17. Judge Traynor has not actually made any findings regarding the question as to whether it was reasonable to expect the oldest child who is a qualifying child to leave the United Kingdom. There has been no adequate consideration of the eldest child's private life within the UK or consideration of the extent of his relationships with friends or schooling or other aspects of the child's private life. Although in that regard Ms Willocks-Briscoe refers me to the case of Azimi-Moayed and the fact that the Upper Tribunal in that case did consider that there was a difference as to the weight to be attached to a seven year period as to whether it was the first seven years of life or the period between the ages of 4 and 11, the fact still remains that if a child is 7 years old then the child is a qualifying child and therefore Section 117B(6) does have to be considered. I do not find that the judge has adequately explained why it would not be reasonable to expect the child to leave the UK in paragraph 52 through to 55 or elsewhere within his decision, and in that regard there has not been an adequate consideration of the extent of the child's private life within the UK to factor into the positive signed of the scales in that regard.
18. Although it is argued by Ms Willocks-Briscoe on behalf of the Secretary of State at paragraphs 52 and 55 the judge has properly considered Section 55 of the Borders, Citizenship and Immigration Act 2009 regarding what is in the best interests of the children, in fact at paragraph 52, although the judge says that:-
"Even if I am wrong in the above conclusion, I have nevertheless borne in mind in reaching my decision the obligation to consider as a primary matter, the impact of the Respondent's decision upon the welfare of the Appellant's children who will be expected to leave with her".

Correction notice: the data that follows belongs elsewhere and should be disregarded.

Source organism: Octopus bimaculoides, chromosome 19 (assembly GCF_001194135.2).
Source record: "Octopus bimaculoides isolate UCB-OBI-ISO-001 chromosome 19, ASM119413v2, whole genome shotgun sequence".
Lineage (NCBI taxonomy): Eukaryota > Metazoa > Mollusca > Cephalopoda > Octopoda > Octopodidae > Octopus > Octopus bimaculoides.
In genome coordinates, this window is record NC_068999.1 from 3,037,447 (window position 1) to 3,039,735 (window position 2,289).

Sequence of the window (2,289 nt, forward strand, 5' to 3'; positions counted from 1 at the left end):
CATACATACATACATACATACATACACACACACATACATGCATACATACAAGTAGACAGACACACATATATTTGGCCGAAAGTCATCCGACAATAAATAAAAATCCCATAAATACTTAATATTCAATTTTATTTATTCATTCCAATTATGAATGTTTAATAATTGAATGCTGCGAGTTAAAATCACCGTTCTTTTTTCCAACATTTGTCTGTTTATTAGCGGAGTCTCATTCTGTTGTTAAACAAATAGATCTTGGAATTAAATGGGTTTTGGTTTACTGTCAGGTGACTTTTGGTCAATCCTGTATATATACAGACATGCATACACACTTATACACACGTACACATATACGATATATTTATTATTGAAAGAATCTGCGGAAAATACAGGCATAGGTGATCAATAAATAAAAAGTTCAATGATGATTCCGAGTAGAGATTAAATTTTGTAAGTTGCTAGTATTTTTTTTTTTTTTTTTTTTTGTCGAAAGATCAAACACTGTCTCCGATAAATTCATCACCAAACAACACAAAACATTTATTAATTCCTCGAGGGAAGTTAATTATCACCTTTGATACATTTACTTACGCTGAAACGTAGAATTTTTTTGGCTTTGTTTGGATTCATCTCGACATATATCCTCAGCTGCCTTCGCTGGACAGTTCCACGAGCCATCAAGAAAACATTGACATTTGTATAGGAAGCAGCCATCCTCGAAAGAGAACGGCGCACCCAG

I do not accept as argued by Ms Willocks-Briscoe that that is actually a finding that it is reasonable to expect the children to leave. It is simply a statement that the children would be expected to leave with her given his findings that he did not accept that they were in contact with the father as claimed.
19. Although the judge clearly does not have to set out every single factor in his consideration, he clearly has to take into account the major statutory criteria and give adequate and sufficient reasons for his findings in that regard so that the losing party knows why they have lost on those issues. Sadly, in this case he has failed to do so. I therefore do find that there is a material error of law in the decision of First-tier Tribunal Judge Traynor and I therefore find that it is appropriate in the circumstances of this case to set aside the decision of First-tier Tribunal Judge Traynor and, as agreed by both legal representatives, it is appropriate for the case to be remitted back to the First-tier Tribunal for rehearing before any First-tier Tribunal Judge other than First-tier Tribunal Judge Traynor.
Notice of Decision
20. The decision of First-tier Tribunal Judge Traynor does contain a material error of law and is set aside. The case is remitted back to the First-tier Tribunal for rehearing before any First-tier Tribunal Judge other than First-tier Tribunal Judge Traynor.
21. No anonymity direction was made by the First-tier Tribunal Judge and no statutory direction has been sought before me today and therefore I do not make any anonymity direction in this case.
Signed Date 22 December 2017
Deputy Upper Tribunal Judge McGinty